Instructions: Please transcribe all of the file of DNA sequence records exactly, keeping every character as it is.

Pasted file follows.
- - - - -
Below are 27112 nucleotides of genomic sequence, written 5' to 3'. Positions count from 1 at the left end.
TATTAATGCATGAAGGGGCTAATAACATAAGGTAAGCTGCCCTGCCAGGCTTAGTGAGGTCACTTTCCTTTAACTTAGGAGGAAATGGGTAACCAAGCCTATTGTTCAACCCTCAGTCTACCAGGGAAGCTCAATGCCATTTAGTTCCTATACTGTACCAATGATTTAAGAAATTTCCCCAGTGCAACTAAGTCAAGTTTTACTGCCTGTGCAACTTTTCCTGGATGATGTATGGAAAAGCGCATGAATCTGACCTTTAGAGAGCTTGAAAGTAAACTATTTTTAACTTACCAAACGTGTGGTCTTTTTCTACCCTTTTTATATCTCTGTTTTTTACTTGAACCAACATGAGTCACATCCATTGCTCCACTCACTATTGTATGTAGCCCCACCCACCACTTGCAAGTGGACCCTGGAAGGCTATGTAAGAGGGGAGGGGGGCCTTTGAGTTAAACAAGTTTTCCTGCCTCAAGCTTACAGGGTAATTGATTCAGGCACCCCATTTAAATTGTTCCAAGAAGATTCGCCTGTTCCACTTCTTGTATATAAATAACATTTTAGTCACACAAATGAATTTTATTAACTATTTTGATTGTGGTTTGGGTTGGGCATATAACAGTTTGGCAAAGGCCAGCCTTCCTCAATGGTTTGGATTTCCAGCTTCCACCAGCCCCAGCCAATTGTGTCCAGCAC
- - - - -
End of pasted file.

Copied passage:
Below are 27112 nucleotides of genomic sequence, written 5' to 3'. Positions count from 1 at the left end.
TATTAATGCATGAAGGGGCTAATAACATAAGGTAAGCTGCCCTGCCAGGCTTAGTGAGGTCACTTTCCTTTAACTTAGGAGGAAATGGGTAACCAAGCCTATTGTTCAACCCTCAGTCTACCAGGGAAGCTCAATGCCATTTAGTTCCTATACTGTACCAATGATTTAAGAAATTTCCCCAGTGCAACTAAGTCAAGTTTTACTGCCTGTGCAACTTTTCCTGGATGATGTATGGAAAAGCGCATGAATCTGACCTTTAGAGAGCTTGAAAGTAAACTATTTTTAACTTACCAAACGTGTGGTCTTTTTCTACCCTTTTTATATCTCTGTTTTTTACTTGAACCAACATGAGTCACATCCATTGCTCCACTCACTATTGTATGTAGCCCCACCCACCACTTGCAAGTGGACCCTGGAAGGCTATGTAAGAGGGGAGGGGGGCCTTTGAGTTAAACAAGTTTTCCTGCCTCAAGCTTACAGGGTAATTGATTCAGGCACCCCATTTAAATTGTTCCAAGAAGATTCGCCTGTTCCACTTCTTGTATATAAATAACATTTTAGTCACACAAATGAATTTTATTAACTATTTTGATTGTGGTTTGGGTTGGGCATATAACAGTTTGGCAAAGGCCAGCCTTCCTCAATGGTTTGGATTTCCAGCTTCCACCAGCCCCAGCCAATTGTGTCCAGCAC